Sirena Robinson

I can attest to inductions taking a long time and being more painful. I went from no contractions one minute, to intense contractions less than a minute apart the next. There was literally nothing in between. And after eight hours of the intense ones, my body was so tense from the pain that I had stopped dilating. It took twenty seven hours, the maximum dose of pitocin allowed in my hospital an epidural and manually breaking my water to get my daughter born. However, I was bartering with my OB over 15 minutes more every 15 minutes to keep from surgery because I'd had an emergency induction due to prolonged rupture and extremely low amniotic fluid levels, so it wasn't planned and wasn't frivolous. My daughter could have died if I hadn't been induced and given IV fluids.

MeAnd... MeAndTommyLee

Your body knows exactly what to do and when to do it.  I had 7 babies and my longest labour/delivery was 4 hours.  I was just soooo relaxed.  Never afraid or worried during the pregnancies, either.  Did all my `normal' routines and felt beautiful!  I must sound crazy.  It really was the most peaceful time in my life!  I loved being pregnant and guess I was in no hurry to evict them,  LOL

nonmember avatar blh

Uhh you're comparison to "twiddling your thumbs" and pushing a human being out of your body is pretty stupid. It is get hard and painful and plenty of women have trouble.

nonmember avatar Jessica

Didn't they use to "aid" pregnancy frequently by drugging women and using suction and forceps as standard practice? Did that "speed up" the process overall?

Both of our children were almost two weeks late and our first was induced. In my experience the Pitocin-aided birth did not take longer, but the contractions were much more intense.

MeAnd... MeAndTommyLee

And a lot of women ask for their own problems by demanding medications that slow down or even stop labor.  A legit problem is if the baby is breech, in distress, cord around their neck, mom's blood pressure is too high...and so on.  But when you demand epidurals and such are you not asking for a long, painful delivery?  Now granted, I've had one, but all I hear are horror stories about them.

the4m... the4mutts

Well, my personal opinion, after seeing dozens of friends have longer labors, harder labors, and multiple c-sections, I that its because they're fat.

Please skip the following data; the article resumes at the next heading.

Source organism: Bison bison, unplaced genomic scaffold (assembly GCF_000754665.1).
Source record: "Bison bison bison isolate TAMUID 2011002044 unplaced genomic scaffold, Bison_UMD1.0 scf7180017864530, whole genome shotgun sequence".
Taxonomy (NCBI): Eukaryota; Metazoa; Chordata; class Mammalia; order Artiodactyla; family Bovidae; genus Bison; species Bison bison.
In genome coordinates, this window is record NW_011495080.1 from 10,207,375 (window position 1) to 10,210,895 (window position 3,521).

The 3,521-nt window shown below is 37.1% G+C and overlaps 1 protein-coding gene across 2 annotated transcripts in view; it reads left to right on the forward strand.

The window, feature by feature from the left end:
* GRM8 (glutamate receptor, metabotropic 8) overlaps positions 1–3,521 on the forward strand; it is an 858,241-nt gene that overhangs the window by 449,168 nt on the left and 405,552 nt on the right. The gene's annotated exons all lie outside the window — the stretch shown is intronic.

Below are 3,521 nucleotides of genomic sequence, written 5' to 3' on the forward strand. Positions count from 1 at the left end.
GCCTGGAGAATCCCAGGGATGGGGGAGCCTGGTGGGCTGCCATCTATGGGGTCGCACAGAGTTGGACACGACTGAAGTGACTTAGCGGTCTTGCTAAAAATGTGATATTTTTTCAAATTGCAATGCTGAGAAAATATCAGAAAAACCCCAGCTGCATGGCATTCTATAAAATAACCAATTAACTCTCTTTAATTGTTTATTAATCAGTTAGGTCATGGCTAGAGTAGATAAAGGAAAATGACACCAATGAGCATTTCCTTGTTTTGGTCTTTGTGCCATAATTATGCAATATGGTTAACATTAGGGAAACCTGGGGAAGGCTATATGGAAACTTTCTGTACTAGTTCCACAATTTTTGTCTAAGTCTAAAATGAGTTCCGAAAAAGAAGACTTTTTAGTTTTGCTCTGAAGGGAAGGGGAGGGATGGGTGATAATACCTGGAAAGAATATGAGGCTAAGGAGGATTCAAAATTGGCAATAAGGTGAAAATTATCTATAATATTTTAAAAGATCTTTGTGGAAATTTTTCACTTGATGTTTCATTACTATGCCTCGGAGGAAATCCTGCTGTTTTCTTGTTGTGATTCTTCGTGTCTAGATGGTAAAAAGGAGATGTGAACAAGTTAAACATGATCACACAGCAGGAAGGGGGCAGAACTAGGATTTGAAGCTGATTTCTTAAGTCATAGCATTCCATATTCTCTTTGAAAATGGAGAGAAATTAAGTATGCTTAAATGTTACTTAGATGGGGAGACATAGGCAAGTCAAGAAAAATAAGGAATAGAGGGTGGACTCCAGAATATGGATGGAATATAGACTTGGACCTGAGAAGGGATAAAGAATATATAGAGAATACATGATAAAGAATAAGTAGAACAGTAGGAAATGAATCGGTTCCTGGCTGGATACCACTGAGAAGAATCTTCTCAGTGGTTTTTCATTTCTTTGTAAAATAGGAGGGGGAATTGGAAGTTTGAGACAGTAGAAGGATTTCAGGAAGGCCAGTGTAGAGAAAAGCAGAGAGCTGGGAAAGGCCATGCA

Look, I love my friends. But if you already weigh 200-300lbs, loose some fucking weight before you decide to get pregnant. Every single one of my friends is bigger than me. I pushed out 4 children with no pitocin, 3 of those 4 were non-medicated, all natural births. I "rewarded" myself with an epidural for my 4th.



Lose weight by exercising, and aside from medical complications, continue exercising after you're pregnant, and the chaces of an 8hr labor half of that time spent at home, with 2 minute push times will increase. *yep, those were my labors. Be jealous*

ebmmy... ebmmy2004

I have three weeks til my due date and I am in no hurry for her to be here yet. First I still have last minute thigns to finish, but mostly because I know she will come when she's ready. A friend of mine waited almost 3 weeks PAST her due date because she refused to be induced and there was no abnormalities with her pregnancy and eventually she went into labor. I am just as uncomfortable as the next pregnant woman especially with the pelvic pain at night... but my baby will show up when shes ready... until then I know shes nice safe and toasty where she is so I can't blame her for wanting to stay. 

nonmember avatar Faye

My water broke at home and nothing. No contractions. Nothing. Was anxious so I went to hospital and got admitted. Stayed the night and had the baby at 3pm the next day. Really wish I had stated that night in my own bed instead of getting no sleep in hospital bed and then going into labor exhausted.